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Playing Up 12 –Northern Stage, Newcastle

Reviewer: Mark Clegg

Writers: Debra Fisher, Rowena Gray, Lewis Cuthbert, Lee Stewart, Mary Pickin, Elle Douglas

Directors: James Barton, Sarah Seymour, Craig Fairbairn, Amy Herdman-Burns, Brian Green, Catriona Burnett

Playing Up is a Newcastle-based group who showcase North Eastern writers, directors and actors by staging regular collections of short plays from around the region. This is the twelfth time they have done this within the cosy confines of Northern Stage’s Stage 3 and although the results are inconsistent, there is more than enough evidence here to prove that the North East is bulging with theatrical talent waiting in the wings.

The evening comprises of six short plays, three in each half. The subject matters vary as do the genres: comedy dominates the first act while the second half is a little more dramatic. Each play is presented on a black stage with minimal furniture and props. Costumes are also kept simple and all of this allows the audience to focus on the three things that are being showcased: the writing, the acting and the direction.

The evening opens with Debra Fisher’s A Bout a Round, an amusingly constructed pub-set comedy where the banter between a barmaid and a customer is commentated on as if it were a sports event. This has some good jokes and is a strong start to the proceedings despite some uneven performances. Second is the shortest of the night: Rowena Gray’s …Excuse Me? explores stereotypes in today’s ‘woke’ society. It’s simple, funny and has a great payoff, although a faster pace would avoid it from sagging slightly in the middle. Rounding off the first act is Singular Vision by Lewis Cuthbert, a comedy set in a video rental shop. This is by far the weakest entry of the night, trying too hard and completely failing to get the laughs it expects. It does feature a really nice, sincere performance from Pete McAndrew as one of the store clerks but otherwise comes across like something written by someone who has seen too many Kevin Smith and Quentin Tarantino movies.

The second half is much stronger starting with Lee Stuart’s Where the Butterflies Dance: a brilliantly observed and frighteningly realistic exploration of a physically and emotionally abusive marriage. Amy Herdman-Burns ‘ direction shines here and Ruby Shrimpton is superb as the abused Susan, brilliantly conveying the fear and anxiety in her character and gaining full empathy from the audience in the process. This is a real standout performance which is ably supported by Ben Storey as her abuser, who Stuart smartly writes as inconsistent in his moods and all the scarier for it.

Things lighten slightly for the next piece. Predominantly a duologue between ladies who lunch, Coffee Morning by Mary Pickin is hilariously recognisable as two women meet for a coffee and a gossip. Their conversation quickly descends into a character assassination of one of their closest friends and this is wonderfully delivered by Karen Elliott and Gillian Asherley whose infectious glee transfers easily over to the audience.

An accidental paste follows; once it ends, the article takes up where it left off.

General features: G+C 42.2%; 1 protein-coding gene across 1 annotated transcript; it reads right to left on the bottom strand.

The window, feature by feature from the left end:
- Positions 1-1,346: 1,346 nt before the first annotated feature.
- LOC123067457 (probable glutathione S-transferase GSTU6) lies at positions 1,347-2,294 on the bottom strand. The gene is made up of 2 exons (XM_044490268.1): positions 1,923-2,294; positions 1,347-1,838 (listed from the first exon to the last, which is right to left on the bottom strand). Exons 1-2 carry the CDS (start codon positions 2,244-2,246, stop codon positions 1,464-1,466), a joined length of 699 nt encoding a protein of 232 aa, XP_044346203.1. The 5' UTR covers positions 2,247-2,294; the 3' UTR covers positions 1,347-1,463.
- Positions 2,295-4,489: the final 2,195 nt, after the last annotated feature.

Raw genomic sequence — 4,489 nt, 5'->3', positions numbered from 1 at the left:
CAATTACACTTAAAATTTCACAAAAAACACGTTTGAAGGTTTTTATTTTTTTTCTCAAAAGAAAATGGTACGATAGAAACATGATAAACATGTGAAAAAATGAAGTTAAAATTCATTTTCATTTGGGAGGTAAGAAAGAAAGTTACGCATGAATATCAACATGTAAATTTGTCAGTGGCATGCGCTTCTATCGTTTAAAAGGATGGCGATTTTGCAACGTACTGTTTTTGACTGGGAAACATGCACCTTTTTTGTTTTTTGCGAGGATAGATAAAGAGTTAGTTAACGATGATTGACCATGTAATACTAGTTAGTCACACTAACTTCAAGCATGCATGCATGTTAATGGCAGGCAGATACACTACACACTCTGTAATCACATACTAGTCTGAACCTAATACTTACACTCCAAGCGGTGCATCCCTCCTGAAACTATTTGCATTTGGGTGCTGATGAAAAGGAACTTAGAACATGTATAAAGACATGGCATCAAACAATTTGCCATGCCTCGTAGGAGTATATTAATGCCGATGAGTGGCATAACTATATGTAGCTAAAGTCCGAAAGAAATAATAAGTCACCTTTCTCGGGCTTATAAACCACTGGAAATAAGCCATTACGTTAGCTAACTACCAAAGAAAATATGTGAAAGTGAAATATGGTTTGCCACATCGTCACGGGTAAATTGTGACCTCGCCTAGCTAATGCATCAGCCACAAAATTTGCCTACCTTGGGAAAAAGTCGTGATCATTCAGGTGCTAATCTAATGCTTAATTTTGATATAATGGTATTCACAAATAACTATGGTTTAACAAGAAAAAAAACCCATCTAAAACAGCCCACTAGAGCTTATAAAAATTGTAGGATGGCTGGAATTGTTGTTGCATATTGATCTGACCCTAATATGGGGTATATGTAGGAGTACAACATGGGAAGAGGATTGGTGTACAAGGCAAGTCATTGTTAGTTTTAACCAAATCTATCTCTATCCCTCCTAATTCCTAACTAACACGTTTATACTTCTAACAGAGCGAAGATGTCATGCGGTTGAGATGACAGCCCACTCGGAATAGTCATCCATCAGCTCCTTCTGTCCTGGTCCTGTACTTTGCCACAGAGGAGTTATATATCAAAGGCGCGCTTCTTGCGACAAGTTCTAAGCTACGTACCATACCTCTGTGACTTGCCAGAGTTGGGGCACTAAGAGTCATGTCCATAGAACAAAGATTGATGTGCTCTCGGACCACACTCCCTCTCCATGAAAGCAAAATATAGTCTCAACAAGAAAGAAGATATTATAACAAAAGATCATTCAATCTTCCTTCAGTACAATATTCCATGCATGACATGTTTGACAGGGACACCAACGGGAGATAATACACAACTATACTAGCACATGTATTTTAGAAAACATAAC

The final play is Anxious Annie by Elle Douglas. This is another extremely strong piece of writing and is amazingly insightful into the mind of someone who suffers from high anxiety, presenting in a short space of time a very real idea of what it is like to suffer from this mental illness. Eleanor Beck is fantastic as the anxious Annie of the title, displaying versatility by being both heartbreakingly honest and very funny as she attempts to cover her weaknesses with humour. Along with Shrimpton, this is the performance of the evening. Mention must also go to Anthony Broderick who plays the men in Annie’s life, from her boyfriend who dumps her to a random man that she shouts at in Ikea, as well as to Catriona Burnett’s interesting direction.

Colin Cuthbert acts as compare throughout and unfortunately removes a lot of the shine from the overall production with a collection of the least funny old jokes in existence. Far better would be if each piece was introduced by the writer and/or director so that the audience is provided background and context instead of being subjected to Christmas cracker gags.

Like a box of chocolates, this assortment offers a lot of delicious treats and regardless of a few that are destined to remain at the bottom of the box, is still very much worth buying into.

Runs until 15th February 2020

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The Yorkshire & North East team is under the editorship of Mark Clegg. The Reviews Hub was set up in 2007. Our mission is to provide the most in-depth, nationwide arts coverage online.

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